anemic hypoxia


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Related to anemic hypoxia: ischemic hypoxia, stagnant hypoxia, Histotoxic hypoxia

hypoxia

 [hi-pok´se-ah]
diminished availability of oxygen to the body tissues; its causes are many and varied and includes a deficiency of oxygen in the atmosphere, as in altitude sickness; pulmonary disorders that interfere with adequate ventilation of the lungs; anemia or circulatory deficiencies, leading to inadequate transport and delivery of oxygen to the tissues; and finally, edema or other abnormal conditions of the tissues themselves that impair the exchange of oxygen and carbon dioxide between capillaries and tissues. adj., adj hypox´ic.  

Signs and symptoms vary according to the cause. Generally they include dyspnea, rapid pulse, syncope, and mental disturbances such as delirium or euphoria. cyanosis is not always present and in some cases is not evident until the hypoxia is far advanced. The localized pain of angina pectoris due to hypoxia occurs because of impaired oxygenation of the myocardium. Discoloration of the skin and eventual ulceration that sometimes accompany varicose veins are a result of hypoxia of the involved tissues.

The treatment of hypoxia depends on the primary cause but usually includes administration of oxygen by inhalation (see oxygen therapy). In some vascular diseases, administration of vasodilators may help increase circulation, hence oxygen supply, to the tissues.
affinity hypoxia hypoxia resulting from failure of the hemoglobin to release oxygen to the tissues, as may occur with a left-shifted oxyhemoglobin dissociation curve.
anemic hypoxia hypoxia due to reduction of the oxygen-carrying capacity of the blood as a result of a decrease in the total hemoglobin or an alteration of the hemoglobin constituents.
circulatory hypoxia stagnant hypoxia.
histotoxic hypoxia that due to impaired utilization of oxygen by tissues, as in cyanide poisoning.
hypoxemic hypoxia (hypoxic hypoxia) that due to insufficient oxygen reaching the blood, as at the decreased barometric pressures of high altitudes.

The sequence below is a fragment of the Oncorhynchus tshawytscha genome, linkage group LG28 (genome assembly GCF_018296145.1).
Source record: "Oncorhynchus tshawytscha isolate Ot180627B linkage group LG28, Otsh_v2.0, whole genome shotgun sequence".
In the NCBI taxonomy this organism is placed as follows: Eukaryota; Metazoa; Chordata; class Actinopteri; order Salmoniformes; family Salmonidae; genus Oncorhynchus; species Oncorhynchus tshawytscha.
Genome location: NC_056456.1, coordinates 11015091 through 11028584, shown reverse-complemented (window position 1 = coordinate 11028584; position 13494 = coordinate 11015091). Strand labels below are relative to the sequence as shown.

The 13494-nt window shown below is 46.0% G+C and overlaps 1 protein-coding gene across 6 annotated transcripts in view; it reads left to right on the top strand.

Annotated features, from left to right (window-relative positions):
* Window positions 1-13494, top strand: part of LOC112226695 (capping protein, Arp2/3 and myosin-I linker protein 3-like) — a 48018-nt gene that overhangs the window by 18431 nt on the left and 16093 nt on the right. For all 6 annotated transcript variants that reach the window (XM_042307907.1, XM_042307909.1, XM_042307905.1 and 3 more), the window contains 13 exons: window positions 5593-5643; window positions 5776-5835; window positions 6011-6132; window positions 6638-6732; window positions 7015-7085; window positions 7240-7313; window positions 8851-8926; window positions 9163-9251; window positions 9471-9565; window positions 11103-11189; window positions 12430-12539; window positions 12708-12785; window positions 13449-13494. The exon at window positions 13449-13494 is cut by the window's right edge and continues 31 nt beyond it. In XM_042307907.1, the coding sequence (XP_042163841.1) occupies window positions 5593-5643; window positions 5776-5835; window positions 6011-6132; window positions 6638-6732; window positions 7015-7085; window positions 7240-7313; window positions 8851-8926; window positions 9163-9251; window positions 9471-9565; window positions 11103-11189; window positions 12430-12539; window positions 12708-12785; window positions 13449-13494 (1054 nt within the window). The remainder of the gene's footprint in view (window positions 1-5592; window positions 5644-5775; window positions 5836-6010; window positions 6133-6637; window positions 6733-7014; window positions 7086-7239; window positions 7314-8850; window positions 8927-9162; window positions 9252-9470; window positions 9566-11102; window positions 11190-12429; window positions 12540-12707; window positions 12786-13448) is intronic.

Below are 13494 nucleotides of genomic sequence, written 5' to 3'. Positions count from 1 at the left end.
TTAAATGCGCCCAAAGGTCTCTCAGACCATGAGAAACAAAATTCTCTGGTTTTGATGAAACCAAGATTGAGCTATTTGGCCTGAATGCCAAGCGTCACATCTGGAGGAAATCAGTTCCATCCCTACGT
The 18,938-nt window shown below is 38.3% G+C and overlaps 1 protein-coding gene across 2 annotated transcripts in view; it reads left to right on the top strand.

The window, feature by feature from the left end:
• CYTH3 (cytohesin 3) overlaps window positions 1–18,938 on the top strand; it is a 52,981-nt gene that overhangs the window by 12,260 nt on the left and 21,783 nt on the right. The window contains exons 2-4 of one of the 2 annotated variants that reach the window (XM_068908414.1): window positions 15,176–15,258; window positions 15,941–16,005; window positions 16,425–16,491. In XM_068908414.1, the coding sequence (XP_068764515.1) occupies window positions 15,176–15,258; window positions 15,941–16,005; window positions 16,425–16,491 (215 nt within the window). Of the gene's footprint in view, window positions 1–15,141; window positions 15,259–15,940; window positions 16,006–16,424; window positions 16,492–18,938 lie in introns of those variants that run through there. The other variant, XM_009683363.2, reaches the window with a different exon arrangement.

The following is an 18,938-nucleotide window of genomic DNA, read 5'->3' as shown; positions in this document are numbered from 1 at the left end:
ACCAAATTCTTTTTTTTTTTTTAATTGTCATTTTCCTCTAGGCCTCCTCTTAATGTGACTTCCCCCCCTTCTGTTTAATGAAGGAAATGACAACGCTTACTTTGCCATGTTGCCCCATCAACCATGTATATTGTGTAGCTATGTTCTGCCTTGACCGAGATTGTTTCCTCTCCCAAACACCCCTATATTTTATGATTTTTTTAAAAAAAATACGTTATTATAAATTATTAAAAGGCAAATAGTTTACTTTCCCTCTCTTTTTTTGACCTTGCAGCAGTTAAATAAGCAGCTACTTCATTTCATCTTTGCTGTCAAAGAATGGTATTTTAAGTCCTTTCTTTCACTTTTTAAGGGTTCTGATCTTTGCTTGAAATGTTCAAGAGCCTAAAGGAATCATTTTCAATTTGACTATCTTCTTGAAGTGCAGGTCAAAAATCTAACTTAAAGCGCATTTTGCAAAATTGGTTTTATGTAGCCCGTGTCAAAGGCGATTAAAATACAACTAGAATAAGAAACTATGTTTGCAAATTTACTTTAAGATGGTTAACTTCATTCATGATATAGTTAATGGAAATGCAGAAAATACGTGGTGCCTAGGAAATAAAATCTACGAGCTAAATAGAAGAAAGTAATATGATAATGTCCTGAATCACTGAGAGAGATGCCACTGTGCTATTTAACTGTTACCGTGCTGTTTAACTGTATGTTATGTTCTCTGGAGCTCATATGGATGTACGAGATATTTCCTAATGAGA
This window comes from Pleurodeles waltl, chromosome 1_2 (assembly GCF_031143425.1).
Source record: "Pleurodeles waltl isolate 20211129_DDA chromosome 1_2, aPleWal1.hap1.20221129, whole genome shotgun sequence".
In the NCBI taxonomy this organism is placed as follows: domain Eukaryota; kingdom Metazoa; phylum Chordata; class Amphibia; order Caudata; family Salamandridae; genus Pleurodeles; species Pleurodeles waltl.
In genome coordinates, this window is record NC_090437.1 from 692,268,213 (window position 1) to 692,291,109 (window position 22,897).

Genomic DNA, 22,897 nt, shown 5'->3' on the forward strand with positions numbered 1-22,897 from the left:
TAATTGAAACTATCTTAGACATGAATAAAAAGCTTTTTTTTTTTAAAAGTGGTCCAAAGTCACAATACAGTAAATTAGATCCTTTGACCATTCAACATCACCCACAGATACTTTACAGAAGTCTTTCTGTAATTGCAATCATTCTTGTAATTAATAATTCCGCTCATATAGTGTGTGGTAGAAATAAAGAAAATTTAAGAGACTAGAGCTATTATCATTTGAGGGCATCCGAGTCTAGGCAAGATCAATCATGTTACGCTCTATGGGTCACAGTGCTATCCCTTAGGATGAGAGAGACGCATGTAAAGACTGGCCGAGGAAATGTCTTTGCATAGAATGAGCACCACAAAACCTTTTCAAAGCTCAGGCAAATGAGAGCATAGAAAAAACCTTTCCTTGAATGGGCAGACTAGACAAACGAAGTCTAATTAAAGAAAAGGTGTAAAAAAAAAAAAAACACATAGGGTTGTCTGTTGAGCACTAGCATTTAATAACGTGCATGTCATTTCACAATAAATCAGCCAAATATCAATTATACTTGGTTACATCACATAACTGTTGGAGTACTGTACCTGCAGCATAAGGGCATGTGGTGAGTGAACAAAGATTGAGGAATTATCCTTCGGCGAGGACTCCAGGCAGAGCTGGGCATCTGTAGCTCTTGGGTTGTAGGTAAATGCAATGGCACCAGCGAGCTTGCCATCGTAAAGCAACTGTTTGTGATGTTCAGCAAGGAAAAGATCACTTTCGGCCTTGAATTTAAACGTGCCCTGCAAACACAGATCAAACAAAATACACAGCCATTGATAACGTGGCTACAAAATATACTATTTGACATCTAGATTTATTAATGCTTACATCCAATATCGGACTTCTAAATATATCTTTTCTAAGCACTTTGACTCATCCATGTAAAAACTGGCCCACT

stagnant hypoxia that due to failure to transport sufficient oxygen because of inadequate blood flow, as in heart failure.

a·ne·mic hy·pox·i·a

hypoxia resulting from a decreased concentration of functional hemoglobin or a reduced number of erythrocytes; it is caused by hemorrhage or anemia of various types, or by poisoning with carbon monoxide, nitrites, or chlorates.

a·ne·mic hy·poxia

(ă-nē'mik hī-pok'sē-ă)
Hypoxia resulting from a decreased concentration of functional hemoglobin or a reduced number of erythrocytes.
Synonym(s): anaemic hypoxia.

hypoxia

a broad term meaning diminished availability of oxygen to the body tissues.
Its causes are many and varied. There may be a deficiency of oxygen in the atmosphere, as in altitude sickness, or a pulmonary disorder that interferes with adequate ventilation of the lungs. Anemia or circulatory deficiencies can lead to inadequate transport and delivery of oxygen to the tissues. Finally, edema or other abnormal conditions of the tissues themselves may impair the exchange of oxygen and carbon dioxide between the capillaries and the tissues. The effect of hypoxia is to reduce the functional activity of tissues. The initial response may be one of temporarily increased activity. Terminally the tissue may be irreparably damaged.

anemic hypoxia
due to inadequate supply of hemoglobin in the blood.
cerebral hypoxia
may be acute or chronic causing either a tremor-convulsion syndrome or one of longer term weakness, ataxia, apparent blindness and lethargy.
fetal hypoxia
occurs as a result of deprivation of the fetus of oxygen during parturition, because it is delayed or the umbilical cord pinched off. Clinically there is weakness, imbecility, disinclination to suck, possibly hypothermia. Foals experience a much more violent, convulsive or dummy syndrome. See also neonatal maladjustment syndrome. Called also intrapartum hypoxia.
intrapartum hypoxia
see fetal hypoxia (above).
ischemic hypoxia
insufficient oxygen in tissues because of an inadequate blood supply.
stagnant hypoxia
inadequate supply of oxygen to tissues because of slow rate of passage of the blood through the tissues.